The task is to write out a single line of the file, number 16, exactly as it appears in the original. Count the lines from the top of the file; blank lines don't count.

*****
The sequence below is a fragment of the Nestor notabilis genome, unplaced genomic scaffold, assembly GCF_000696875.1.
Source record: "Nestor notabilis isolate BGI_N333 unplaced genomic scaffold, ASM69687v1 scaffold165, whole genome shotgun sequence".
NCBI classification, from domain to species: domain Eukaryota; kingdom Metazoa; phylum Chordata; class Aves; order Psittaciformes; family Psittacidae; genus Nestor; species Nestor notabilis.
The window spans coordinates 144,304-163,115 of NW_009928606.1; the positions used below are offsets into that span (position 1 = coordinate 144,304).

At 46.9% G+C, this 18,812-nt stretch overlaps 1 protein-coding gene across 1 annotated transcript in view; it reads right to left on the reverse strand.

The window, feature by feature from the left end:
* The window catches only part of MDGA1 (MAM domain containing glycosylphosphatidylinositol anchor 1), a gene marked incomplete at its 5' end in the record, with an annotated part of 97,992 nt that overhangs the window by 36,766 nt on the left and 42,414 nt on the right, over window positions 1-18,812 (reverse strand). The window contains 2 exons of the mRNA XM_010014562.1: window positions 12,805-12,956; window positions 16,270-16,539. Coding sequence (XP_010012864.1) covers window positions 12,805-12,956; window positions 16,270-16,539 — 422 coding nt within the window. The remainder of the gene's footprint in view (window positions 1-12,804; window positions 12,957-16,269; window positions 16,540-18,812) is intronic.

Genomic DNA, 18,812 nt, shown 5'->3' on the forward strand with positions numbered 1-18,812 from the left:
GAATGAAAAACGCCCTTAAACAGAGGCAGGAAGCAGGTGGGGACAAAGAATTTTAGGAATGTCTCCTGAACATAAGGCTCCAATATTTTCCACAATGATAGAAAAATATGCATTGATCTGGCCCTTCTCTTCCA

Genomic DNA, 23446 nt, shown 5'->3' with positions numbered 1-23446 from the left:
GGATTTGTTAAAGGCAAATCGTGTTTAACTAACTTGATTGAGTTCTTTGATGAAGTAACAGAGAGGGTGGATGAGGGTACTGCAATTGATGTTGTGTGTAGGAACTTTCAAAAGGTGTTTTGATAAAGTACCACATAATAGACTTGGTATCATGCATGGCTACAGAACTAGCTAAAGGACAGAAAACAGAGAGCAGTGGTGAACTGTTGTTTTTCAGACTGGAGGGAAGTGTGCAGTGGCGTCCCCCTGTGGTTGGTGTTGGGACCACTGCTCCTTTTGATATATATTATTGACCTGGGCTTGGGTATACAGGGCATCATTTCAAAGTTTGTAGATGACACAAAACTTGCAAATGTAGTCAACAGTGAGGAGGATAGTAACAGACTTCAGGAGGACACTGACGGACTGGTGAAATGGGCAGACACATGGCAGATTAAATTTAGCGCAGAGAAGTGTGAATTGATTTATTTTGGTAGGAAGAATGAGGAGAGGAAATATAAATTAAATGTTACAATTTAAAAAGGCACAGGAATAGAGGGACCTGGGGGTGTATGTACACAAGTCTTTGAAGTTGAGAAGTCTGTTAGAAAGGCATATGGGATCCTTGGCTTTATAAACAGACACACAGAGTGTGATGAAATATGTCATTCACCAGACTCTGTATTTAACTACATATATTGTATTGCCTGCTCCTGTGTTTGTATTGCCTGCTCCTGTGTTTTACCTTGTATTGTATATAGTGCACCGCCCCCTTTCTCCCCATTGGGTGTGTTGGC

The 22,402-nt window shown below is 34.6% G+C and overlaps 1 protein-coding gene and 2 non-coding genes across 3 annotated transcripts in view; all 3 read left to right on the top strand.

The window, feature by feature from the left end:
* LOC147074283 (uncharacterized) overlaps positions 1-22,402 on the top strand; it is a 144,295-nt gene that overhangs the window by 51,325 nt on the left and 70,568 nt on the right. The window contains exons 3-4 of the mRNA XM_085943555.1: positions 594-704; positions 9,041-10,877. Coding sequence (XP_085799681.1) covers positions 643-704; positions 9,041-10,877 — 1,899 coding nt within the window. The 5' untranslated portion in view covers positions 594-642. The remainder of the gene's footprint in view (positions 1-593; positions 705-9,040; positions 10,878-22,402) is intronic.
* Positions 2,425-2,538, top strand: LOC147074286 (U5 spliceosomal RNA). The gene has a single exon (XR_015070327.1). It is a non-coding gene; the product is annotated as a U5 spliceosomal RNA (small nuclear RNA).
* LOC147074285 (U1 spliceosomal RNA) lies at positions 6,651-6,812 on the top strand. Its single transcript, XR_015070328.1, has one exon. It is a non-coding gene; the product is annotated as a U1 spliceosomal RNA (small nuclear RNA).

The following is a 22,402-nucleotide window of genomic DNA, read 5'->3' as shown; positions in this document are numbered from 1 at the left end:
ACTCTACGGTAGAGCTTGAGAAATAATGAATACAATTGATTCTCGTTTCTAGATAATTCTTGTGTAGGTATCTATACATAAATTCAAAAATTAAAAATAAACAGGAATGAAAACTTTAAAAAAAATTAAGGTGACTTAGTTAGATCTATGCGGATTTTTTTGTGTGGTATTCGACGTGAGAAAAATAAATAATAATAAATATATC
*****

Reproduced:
* LOC147074285 (U1 spliceosomal RNA) lies at positions 6,651-6,812 on the top strand. Its single transcript, XR_015070328.1, has one exon. It is a non-coding gene; the product is annotated as a U1 spliceosomal RNA (small nuclear RNA).